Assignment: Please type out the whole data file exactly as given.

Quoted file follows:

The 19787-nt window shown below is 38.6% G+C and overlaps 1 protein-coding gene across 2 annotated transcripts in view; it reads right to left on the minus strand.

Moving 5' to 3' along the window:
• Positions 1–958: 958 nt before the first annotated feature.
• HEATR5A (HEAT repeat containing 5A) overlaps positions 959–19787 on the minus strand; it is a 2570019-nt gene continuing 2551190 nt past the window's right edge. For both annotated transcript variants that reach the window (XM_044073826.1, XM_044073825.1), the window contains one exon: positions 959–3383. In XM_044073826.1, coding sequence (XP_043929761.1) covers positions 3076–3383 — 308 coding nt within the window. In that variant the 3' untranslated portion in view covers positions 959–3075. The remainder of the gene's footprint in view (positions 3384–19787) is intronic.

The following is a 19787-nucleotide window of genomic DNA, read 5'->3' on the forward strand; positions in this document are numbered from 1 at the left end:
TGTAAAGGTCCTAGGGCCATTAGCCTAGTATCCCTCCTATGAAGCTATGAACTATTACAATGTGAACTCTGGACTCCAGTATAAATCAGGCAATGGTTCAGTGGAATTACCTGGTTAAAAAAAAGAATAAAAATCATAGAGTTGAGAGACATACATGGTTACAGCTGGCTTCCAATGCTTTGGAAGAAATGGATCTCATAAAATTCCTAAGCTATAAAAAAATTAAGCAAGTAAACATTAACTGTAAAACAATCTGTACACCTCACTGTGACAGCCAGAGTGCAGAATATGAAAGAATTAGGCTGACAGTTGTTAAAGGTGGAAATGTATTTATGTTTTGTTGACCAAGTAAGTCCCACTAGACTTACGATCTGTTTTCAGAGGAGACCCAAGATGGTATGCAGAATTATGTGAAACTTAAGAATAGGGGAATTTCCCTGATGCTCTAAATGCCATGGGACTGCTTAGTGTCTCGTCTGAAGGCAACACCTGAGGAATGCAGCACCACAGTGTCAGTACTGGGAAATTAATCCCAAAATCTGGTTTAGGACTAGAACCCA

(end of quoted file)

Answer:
The 19787-nt window shown below is 38.6% G+C and overlaps 1 protein-coding gene across 2 annotated transcripts in view; it reads right to left on the minus strand.

Moving 5' to 3' along the window:
• Positions 1–958: 958 nt before the first annotated feature.
• HEATR5A (HEAT repeat containing 5A) overlaps positions 959–19787 on the minus strand; it is a 2570019-nt gene continuing 2551190 nt past the window's right edge. For both annotated transcript variants that reach the window (XM_044073826.1, XM_044073825.1), the window contains one exon: positions 959–3383. In XM_044073826.1, coding sequence (XP_043929761.1) covers positions 3076–3383 — 308 coding nt within the window. In that variant the 3' untranslated portion in view covers positions 959–3075. The remainder of the gene's footprint in view (positions 3384–19787) is intronic.

The following is a 19787-nucleotide window of genomic DNA, read 5'->3' on the forward strand; positions in this document are numbered from 1 at the left end:
TGTAAAGGTCCTAGGGCCATTAGCCTAGTATCCCTCCTATGAAGCTATGAACTATTACAATGTGAACTCTGGACTCCAGTATAAATCAGGCAATGGTTCAGTGGAATTACCTGGTTAAAAAAAAGAATAAAAATCATAGAGTTGAGAGACATACATGGTTACAGCTGGCTTCCAATGCTTTGGAAGAAATGGATCTCATAAAATTCCTAAGCTATAAAAAAATTAAGCAAGTAAACATTAACTGTAAAACAATCTGTACACCTCACTGTGACAGCCAGAGTGCAGAATATGAAAGAATTAGGCTGACAGTTGTTAAAGGTGGAAATGTATTTATGTTTTGTTGACCAAGTAAGTCCCACTAGACTTACGATCTGTTTTCAGAGGAGACCCAAGATGGTATGCAGAATTATGTGAAACTTAAGAATAGGGGAATTTCCCTGATGCTCTAAATGCCATGGGACTGCTTAGTGTCTCGTCTGAAGGCAACACCTGAGGAATGCAGCACCACAGTGTCAGTACTGGGAAATTAATCCCAAAATCTGGTTTAGGACTAGAACCCA